Tegel, completed in 1974, will be closed once the new Berlin Brandenburg airport opens. And while nobody can say exactly when that will happen, Tegel already has a sophisticated plan in place that is receiving support from all sides. With the help of architects such as Graft and GMP, the proposals will include green spaces together with some residential properties.

. . .

Another airport development is taking place in Greece: Athens’ Hellinikon airport, ignored for almost a decade, was recently sold to Lamda Development for €915m. Although Athens has experienced plenty of protests lately, there seem to have been few complaints about the Norman Foster-led proposals for Hellinikon.

©Lamda

CGI of the Hellinikon development in Athens (Photograph: Lamda)

In addition to the price of the site, Lamda plans to spend an additional €5.9bn on the project over the next 15 years. According to Lamda chief executive Odysseas Athanasiou, the first steps – which could start as soon as 2016 – will involve removing the tarmac, cleaning the undersoil, creating at least a third of the park (Lamda promised that the green space, when finished, will come to 2m sq metres – one of the largest in Europe) and starting to construct an aquarium, museum, shopping mall, and the marina residential tower – high-end apartments with views of the sea, park and, on a clear day, the Acropolis. Upmarket residential developments built around the park are also key to this development.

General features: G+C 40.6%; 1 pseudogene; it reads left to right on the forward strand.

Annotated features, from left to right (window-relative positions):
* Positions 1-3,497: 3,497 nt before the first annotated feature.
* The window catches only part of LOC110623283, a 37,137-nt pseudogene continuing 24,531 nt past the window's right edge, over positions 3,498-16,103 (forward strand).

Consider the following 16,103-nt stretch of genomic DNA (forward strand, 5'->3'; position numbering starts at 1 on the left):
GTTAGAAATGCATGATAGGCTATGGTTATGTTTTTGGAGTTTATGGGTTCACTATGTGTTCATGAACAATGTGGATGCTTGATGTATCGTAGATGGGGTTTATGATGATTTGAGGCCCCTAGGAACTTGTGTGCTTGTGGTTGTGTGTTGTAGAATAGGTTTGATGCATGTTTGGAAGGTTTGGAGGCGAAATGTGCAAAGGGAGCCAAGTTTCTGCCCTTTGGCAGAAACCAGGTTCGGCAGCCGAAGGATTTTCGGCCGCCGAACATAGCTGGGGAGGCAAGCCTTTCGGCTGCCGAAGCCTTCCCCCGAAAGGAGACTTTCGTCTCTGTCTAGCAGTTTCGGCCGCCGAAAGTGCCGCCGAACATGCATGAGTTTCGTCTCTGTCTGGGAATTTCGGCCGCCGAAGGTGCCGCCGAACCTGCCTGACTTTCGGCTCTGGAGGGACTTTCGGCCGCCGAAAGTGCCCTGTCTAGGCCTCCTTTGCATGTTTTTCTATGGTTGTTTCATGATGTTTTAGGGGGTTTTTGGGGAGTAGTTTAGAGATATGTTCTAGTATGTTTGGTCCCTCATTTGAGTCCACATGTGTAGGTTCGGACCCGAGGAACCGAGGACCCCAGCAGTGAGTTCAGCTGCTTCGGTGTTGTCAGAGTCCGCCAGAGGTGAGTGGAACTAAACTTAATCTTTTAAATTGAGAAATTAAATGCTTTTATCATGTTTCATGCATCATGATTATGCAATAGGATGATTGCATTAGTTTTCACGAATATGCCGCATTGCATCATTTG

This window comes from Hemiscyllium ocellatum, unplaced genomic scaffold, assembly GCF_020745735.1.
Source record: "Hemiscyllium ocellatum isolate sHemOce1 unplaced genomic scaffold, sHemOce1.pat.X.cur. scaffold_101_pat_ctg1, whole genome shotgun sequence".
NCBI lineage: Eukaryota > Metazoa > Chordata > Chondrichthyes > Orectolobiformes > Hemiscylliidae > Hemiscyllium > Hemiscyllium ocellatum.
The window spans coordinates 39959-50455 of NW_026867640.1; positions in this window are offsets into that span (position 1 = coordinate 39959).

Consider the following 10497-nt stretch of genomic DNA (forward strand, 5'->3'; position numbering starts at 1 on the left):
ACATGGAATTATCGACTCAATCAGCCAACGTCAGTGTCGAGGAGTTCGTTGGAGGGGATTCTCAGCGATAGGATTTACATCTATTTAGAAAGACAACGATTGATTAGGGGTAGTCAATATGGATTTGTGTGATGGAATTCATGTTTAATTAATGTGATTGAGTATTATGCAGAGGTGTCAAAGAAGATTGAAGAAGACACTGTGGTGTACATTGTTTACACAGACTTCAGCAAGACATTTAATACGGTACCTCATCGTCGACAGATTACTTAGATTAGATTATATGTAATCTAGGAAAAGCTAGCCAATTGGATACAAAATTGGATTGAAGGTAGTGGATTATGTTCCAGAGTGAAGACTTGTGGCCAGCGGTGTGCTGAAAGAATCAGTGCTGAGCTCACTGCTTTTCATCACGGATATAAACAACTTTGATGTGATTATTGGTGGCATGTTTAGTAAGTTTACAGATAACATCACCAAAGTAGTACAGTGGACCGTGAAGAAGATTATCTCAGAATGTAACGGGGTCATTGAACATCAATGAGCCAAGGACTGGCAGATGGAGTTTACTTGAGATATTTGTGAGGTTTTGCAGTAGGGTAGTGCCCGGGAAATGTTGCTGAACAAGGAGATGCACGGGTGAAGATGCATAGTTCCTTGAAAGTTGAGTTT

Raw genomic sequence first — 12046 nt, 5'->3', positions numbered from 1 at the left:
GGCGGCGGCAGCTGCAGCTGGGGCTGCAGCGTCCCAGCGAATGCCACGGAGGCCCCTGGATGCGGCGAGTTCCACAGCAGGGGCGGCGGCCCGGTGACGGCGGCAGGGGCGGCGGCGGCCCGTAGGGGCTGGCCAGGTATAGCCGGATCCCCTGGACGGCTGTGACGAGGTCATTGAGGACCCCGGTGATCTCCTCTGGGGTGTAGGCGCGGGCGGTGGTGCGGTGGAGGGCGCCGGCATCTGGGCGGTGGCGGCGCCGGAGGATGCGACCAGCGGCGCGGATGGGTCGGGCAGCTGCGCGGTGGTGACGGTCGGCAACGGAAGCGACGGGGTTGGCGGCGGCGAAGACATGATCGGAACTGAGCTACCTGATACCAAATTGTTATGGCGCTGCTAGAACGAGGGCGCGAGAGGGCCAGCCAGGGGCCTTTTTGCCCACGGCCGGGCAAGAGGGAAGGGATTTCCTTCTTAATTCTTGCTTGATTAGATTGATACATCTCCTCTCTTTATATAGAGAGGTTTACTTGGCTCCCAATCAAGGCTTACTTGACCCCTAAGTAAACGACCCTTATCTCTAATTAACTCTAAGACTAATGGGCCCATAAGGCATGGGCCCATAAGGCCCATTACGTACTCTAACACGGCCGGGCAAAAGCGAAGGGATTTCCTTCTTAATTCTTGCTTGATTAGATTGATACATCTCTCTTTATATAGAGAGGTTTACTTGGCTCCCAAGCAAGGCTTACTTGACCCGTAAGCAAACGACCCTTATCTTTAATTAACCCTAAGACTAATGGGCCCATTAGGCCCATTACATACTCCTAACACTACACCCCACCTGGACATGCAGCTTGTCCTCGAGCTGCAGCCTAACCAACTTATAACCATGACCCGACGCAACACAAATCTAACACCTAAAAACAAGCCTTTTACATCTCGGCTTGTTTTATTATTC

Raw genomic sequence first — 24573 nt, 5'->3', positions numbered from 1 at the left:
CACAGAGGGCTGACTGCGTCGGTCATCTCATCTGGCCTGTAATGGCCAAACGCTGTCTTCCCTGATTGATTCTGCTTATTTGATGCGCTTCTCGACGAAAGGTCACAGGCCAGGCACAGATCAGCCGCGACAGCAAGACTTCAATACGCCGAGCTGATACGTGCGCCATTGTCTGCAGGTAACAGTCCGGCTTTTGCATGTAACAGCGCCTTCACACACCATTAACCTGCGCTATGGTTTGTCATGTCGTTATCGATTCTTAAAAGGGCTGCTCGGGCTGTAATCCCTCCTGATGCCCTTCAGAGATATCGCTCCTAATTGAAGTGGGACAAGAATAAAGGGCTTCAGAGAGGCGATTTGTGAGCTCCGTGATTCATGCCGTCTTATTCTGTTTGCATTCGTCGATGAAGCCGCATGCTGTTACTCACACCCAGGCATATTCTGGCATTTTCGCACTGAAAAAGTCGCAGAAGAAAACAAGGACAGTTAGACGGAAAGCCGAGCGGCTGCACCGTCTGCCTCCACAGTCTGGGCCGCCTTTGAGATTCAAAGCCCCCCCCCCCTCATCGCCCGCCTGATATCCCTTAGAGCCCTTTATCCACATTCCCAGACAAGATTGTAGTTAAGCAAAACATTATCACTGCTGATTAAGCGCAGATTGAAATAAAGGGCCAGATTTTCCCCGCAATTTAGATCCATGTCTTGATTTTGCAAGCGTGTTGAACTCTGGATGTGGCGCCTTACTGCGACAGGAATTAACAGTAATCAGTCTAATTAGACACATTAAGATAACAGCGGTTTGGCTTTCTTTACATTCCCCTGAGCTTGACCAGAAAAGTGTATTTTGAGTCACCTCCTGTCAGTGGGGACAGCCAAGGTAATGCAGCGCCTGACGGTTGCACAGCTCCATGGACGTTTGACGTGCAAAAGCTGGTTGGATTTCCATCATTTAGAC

“In the past 30 years, the city’s upscale suburbs were developed in the north, by the mountains, rather than the south,” says Konstantinos Paschalides, president of the executive board of the consultancy firm. “Until now it hasn’t taken into consideration its face towards the sea. Right now everybody is realising that the future, in terms of luxury residential developments, should take place in the south.”

To that end, Hellinikon is not alone in investing in this idea of an Athenian riviera. Also being developed nearby is the Astir Palace resort and Stavros Niarchos Foundation Cultural Center, which will be designed by Renzo Piano and will include new facilities for the National Library of Greece and the Greek National Opera.

One of the inspirations for Hellinikon – reportedly one of the largest construction schemes in Europe and incorporating nearly a mile of coastline – is Marina Bay Sands in Singapore, says Lamda’s Athanasiou.

Tempelhof represents a dream for developers, and this is a source of tension with a local population

Of course, in a country where it is reported that a quarter of Greeks are unemployed, support is easier to find for a project that city planners predict will create in the region of 35,000 construction jobs over the next 10 years.